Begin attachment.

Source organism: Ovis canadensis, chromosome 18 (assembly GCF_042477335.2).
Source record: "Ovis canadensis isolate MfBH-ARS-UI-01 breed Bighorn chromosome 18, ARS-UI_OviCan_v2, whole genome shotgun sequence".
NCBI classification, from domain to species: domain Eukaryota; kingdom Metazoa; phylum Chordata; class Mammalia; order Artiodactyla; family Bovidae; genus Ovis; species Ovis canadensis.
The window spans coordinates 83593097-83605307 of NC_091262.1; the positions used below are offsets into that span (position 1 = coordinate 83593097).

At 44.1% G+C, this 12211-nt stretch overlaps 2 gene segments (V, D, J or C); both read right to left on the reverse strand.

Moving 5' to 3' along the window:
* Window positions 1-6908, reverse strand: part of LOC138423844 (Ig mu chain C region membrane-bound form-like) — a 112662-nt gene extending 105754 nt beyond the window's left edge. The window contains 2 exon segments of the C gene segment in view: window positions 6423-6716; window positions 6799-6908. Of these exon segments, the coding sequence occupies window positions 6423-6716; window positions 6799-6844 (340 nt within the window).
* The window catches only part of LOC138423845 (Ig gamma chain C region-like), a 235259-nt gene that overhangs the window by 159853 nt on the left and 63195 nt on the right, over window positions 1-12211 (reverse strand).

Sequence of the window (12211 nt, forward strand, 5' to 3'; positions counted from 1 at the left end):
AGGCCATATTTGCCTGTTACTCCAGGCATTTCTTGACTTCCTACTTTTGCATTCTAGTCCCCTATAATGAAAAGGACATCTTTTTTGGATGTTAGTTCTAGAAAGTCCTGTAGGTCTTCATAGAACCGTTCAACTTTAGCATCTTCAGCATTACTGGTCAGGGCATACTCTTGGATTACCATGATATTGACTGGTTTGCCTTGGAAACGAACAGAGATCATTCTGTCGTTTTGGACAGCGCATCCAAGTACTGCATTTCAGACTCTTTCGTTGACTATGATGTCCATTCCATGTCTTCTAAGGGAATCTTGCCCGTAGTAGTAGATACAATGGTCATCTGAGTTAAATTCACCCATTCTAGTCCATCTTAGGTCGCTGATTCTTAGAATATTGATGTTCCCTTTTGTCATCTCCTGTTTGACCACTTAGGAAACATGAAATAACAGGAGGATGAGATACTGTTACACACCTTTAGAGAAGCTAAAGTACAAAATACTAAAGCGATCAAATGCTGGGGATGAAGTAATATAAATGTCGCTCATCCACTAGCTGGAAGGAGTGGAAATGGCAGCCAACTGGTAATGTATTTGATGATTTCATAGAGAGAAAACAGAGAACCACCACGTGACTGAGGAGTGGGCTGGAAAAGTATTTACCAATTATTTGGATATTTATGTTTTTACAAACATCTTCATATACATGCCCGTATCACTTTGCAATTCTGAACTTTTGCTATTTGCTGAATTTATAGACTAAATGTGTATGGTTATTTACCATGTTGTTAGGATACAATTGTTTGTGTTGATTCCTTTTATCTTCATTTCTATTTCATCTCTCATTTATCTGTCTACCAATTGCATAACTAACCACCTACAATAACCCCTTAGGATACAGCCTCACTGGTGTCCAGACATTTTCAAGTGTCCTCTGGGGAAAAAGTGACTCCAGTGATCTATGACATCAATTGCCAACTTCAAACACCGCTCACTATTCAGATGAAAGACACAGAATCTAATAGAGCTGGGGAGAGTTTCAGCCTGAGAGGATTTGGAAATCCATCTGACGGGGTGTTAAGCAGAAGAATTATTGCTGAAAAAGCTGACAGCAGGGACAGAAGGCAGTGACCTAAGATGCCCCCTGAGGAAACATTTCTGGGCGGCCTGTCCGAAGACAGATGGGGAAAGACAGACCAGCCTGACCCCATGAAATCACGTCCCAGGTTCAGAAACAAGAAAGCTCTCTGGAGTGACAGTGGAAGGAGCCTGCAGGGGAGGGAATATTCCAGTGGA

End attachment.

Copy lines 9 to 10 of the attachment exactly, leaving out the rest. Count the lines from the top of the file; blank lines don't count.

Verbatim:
Sequence of the window (12211 nt, forward strand, 5' to 3'; positions counted from 1 at the left end):
AGGCCATATTTGCCTGTTACTCCAGGCATTTCTTGACTTCCTACTTTTGCATTCTAGTCCCCTATAATGAAAAGGACATCTTTTTTGGATGTTAGTTCTAGAAAGTCCTGTAGGTCTTCATAGAACCGTTCAACTTTAGCATCTTCAGCATTACTGGTCAGGGCATACTCTTGGATTACCATGATATTGACTGGTTTGCCTTGGAAACGAACAGAGATCATTCTGTCGTTTTGGACAGCGCATCCAAGTACTGCATTTCAGACTCTTTCGTTGACTATGATGTCCATTCCATGTCTTCTAAGGGAATCTTGCCCGTAGTAGTAGATACAATGGTCATCTGAGTTAAATTCACCCATTCTAGTCCATCTTAGGTCGCTGATTCTTAGAATATTGATGTTCCCTTTTGTCATCTCCTGTTTGACCACTTAGGAAACATGAAATAACAGGAGGATGAGATACTGTTACACACCTTTAGAGAAGCTAAAGTACAAAATACTAAAGCGATCAAATGCTGGGGATGAAGTAATATAAATGTCGCTCATCCACTAGCTGGAAGGAGTGGAAATGGCAGCCAACTGGTAATGTATTTGATGATTTCATAGAGAGAAAACAGAGAACCACCACGTGACTGAGGAGTGGGCTGGAAAAGTATTTACCAATTATTTGGATATTTATGTTTTTACAAACATCTTCATATACATGCCCGTATCACTTTGCAATTCTGAACTTTTGCTATTTGCTGAATTTATAGACTAAATGTGTATGGTTATTTACCATGTTGTTAGGATACAATTGTTTGTGTTGATTCCTTTTATCTTCATTTCTATTTCATCTCTCATTTATCTGTCTACCAATTGCATAACTAACCACCTACAATAACCCCTTAGGATACAGCCTCACTGGTGTCCAGACATTTTCAAGTGTCCTCTGGGGAAAAAGTGACTCCAGTGATCTATGACATCAATTGCCAACTTCAAACACCGCTCACTATTCAGATGAAAGACACAGAATCTAATAGAGCTGGGGAGAGTTTCAGCCTGAGAGGATTTGGAAATCCATCTGACGGGGTGTTAAGCAGAAGAATTATTGCTGAAAAAGCTGACAGCAGGGACAGAAGGCAGTGACCTAAGATGCCCCCTGAGGAAACATTTCTGGGCGGCCTGTCCGAAGACAGATGGGGAAAGACAGACCAGCCTGACCCCATGAAATCACGTCCCAGGTTCAGAAACAAGAAAGCTCTCTGGAGTGACAGTGGAAGGAGCCTGCAGGGGAGGGAATATTCCAGTGGA